One potential source of funding that Wilder mentioned was the Orange County sales tax initiative, a proposed amendment to the county charter that would raise sales taxes by one cent on the dollar to fund transportation services.
Dyer says that he and Orange County Mayor Jerry Demings are working together on the initiative to create such a tax in Orange.
The push reflects the need for more public funding. However, O’Malley believes what distinguishes Central Florida’s approach to transportation from other states is not just public support, but also the robust role of the private sector.
“If it’s all public, it’s too big of a burden to get done, but it can’t be all private either,” O’Malley explained. “There needs to be the right mix of private innovation and public support.”
He says this is especially true for a potential high-speed rail system, which would need the efficiency and innovation of private operation.
Recently, high-speed rail has enjoyed a surge in popularity, becoming perhaps the most popular alternative transportation model for local, state and national policymakers.
A publicly funded line between Orlando and Tampa was promised by then-President Barack Obama in 2010 but was never built after then-Governor Rick Scott rejected $2.4 billion of federal funding for the project.
However, President Joe Biden and Secretary of the Department of Transportation Pete Buttigieg have stressed high-speed rail as an integral part of their far-reaching infrastructure program, and there seems to be much more political will to get it done now versus 11 years ago.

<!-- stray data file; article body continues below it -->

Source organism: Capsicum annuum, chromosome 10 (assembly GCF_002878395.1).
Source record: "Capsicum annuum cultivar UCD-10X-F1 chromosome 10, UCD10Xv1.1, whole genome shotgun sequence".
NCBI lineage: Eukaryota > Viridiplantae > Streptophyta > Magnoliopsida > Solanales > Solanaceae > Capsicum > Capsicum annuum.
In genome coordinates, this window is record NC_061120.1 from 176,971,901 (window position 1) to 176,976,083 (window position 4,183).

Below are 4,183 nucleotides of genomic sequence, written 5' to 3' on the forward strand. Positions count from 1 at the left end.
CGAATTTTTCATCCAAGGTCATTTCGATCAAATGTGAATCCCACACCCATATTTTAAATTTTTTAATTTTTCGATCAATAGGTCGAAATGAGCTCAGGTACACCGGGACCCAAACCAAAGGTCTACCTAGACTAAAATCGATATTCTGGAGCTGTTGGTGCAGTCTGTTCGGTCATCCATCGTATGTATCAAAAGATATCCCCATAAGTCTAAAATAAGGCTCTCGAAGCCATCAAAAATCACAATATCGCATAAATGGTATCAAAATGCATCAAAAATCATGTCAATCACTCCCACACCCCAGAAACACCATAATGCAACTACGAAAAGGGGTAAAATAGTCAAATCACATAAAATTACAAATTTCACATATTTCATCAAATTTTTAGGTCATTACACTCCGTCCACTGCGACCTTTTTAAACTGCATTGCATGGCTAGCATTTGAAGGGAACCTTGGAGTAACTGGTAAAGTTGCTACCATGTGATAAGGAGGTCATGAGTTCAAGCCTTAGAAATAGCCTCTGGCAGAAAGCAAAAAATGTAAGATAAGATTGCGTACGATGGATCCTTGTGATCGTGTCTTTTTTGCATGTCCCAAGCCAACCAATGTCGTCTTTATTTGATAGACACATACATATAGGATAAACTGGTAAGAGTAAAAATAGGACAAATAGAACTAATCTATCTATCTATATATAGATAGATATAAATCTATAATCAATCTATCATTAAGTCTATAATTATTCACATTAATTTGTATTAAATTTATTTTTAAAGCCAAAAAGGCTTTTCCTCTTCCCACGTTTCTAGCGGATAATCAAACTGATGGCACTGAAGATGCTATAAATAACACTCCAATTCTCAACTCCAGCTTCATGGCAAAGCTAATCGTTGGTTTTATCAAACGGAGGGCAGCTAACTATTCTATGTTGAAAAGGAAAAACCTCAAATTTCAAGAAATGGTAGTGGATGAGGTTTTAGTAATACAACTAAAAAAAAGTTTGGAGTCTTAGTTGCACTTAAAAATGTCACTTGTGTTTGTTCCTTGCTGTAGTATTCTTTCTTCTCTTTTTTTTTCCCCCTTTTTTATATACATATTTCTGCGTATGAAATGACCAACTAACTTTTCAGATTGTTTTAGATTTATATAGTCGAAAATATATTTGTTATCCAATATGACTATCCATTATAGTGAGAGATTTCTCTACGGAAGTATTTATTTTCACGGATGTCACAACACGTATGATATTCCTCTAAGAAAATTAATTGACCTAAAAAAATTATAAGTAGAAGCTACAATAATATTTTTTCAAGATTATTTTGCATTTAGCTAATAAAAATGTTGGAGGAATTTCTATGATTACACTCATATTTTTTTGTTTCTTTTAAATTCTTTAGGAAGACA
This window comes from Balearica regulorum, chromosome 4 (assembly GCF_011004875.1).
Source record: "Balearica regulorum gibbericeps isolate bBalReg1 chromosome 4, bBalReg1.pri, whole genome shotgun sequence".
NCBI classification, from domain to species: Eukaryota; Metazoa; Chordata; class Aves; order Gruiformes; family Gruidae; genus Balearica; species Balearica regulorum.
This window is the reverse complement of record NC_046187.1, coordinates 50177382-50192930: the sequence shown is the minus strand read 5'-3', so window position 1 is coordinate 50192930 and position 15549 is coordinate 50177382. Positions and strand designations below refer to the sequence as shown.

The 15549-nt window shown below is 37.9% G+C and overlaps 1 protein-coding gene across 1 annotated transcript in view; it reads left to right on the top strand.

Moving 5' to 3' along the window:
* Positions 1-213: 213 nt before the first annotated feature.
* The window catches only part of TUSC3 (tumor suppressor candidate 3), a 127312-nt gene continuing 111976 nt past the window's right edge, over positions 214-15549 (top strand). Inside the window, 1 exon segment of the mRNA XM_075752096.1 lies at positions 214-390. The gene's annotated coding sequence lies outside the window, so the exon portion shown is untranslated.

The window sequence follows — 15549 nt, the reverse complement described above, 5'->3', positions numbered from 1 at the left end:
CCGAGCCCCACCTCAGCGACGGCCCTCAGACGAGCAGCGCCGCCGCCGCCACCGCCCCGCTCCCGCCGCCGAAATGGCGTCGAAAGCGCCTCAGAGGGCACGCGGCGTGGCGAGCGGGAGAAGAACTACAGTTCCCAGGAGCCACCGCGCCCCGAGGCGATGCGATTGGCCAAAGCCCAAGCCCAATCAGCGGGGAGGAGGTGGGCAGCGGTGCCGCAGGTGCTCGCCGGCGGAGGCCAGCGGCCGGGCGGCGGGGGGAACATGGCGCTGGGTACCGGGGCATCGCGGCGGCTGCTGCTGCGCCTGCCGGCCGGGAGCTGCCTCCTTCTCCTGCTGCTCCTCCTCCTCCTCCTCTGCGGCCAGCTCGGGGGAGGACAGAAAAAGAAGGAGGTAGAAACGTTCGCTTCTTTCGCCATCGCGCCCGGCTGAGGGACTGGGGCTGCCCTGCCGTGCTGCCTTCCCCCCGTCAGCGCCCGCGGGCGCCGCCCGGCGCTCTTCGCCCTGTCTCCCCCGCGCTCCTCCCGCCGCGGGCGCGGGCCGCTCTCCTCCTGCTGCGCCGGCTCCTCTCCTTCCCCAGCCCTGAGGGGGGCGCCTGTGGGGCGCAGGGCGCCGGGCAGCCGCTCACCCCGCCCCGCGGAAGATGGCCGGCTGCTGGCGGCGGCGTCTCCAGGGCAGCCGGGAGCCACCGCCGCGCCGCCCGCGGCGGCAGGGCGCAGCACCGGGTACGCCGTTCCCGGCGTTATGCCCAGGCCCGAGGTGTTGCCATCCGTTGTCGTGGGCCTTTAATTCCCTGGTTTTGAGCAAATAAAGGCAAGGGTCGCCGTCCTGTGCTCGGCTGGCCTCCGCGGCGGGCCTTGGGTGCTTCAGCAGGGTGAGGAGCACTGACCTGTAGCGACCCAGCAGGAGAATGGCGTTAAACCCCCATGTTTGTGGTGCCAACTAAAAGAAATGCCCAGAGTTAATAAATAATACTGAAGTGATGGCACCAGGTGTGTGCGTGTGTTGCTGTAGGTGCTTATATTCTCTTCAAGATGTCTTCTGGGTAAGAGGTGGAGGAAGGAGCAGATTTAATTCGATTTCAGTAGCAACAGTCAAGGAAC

The growing support for high-speed rail in both the private sector and the political sphere reflects the emerging renaissance for passenger rail in the United States, driven by new high-speed technologies and a push for sustainable solutions that take cars off the road and make transit more affordable.
For the example of what successful high-speed rail would look like in Central Florida, O’Malley points to BrightLine, the publicly supported, privately operated intercity rail line based in Miami that is currently building a leg to reach the Orlando International Airport.
Dyer and Wilder also consider BrightLine a vital part of the region’s future infrastructure. The mayor described the aforementioned failure to build a high-speed line during the Obama administration as the “biggest disappointment” of his tenure in office, but he expressed enthusiasm about the prospects for BrightLine.
“We’re still interested in those opportunities,” Dyer said. “BrightLine is giving us an opportunity to connect between Orlando, West Palm, Ft. Lauderdale and Miami, and that is going to happen in the next year.”
The mayor also said that stakeholders are negotiating the addition of an Orlando-to-Tampa leg of the BrightLine system along a route similar to the one promised by Obama.
“The country is at a unique moment in time [that is] right for public investment in passenger rail systems,” O’Malley says. “We have a president that wants more investment, we have a DOT Secretary who wants to help fulfill his vision, and if we can find the right mix of private innovation and public support, we’ll be able to get there.”
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Featured image: A SunRail train leaves the station in Winter Park, FL. Unmodified image by Artystyk386 used under a Creative Commons license. (https://bit.ly/3w1NiDV)